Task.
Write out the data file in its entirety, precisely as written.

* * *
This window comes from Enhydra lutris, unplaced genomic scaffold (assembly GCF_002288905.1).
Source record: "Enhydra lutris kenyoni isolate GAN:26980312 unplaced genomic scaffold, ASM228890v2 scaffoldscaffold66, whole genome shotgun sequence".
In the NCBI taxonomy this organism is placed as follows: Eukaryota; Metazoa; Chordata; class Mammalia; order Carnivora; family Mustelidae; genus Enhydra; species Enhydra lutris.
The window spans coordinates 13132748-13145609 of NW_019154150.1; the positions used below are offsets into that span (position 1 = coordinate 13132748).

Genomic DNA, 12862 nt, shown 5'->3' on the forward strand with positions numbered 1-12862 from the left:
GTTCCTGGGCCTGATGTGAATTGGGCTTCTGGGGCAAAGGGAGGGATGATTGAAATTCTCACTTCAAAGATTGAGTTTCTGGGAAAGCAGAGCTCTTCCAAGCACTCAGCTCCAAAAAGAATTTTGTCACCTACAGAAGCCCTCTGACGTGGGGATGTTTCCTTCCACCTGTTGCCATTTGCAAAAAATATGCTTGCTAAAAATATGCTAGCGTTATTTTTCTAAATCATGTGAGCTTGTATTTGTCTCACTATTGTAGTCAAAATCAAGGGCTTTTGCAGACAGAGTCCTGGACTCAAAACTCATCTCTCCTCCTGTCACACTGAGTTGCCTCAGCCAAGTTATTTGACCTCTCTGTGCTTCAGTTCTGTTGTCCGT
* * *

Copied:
This window comes from Enhydra lutris, unplaced genomic scaffold (assembly GCF_002288905.1).
Source record: "Enhydra lutris kenyoni isolate GAN:26980312 unplaced genomic scaffold, ASM228890v2 scaffoldscaffold66, whole genome shotgun sequence".
In the NCBI taxonomy this organism is placed as follows: Eukaryota; Metazoa; Chordata; class Mammalia; order Carnivora; family Mustelidae; genus Enhydra; species Enhydra lutris.
The window spans coordinates 13132748-13145609 of NW_019154150.1; the positions used below are offsets into that span (position 1 = coordinate 13132748).

Genomic DNA, 12862 nt, shown 5'->3' on the forward strand with positions numbered 1-12862 from the left:
GTTCCTGGGCCTGATGTGAATTGGGCTTCTGGGGCAAAGGGAGGGATGATTGAAATTCTCACTTCAAAGATTGAGTTTCTGGGAAAGCAGAGCTCTTCCAAGCACTCAGCTCCAAAAAGAATTTTGTCACCTACAGAAGCCCTCTGACGTGGGGATGTTTCCTTCCACCTGTTGCCATTTGCAAAAAATATGCTTGCTAAAAATATGCTAGCGTTATTTTTCTAAATCATGTGAGCTTGTATTTGTCTCACTATTGTAGTCAAAATCAAGGGCTTTTGCAGACAGAGTCCTGGACTCAAAACTCATCTCTCCTCCTGTCACACTGAGTTGCCTCAGCCAAGTTATTTGACCTCTCTGTGCTTCAGTTCTGTTGTCCGT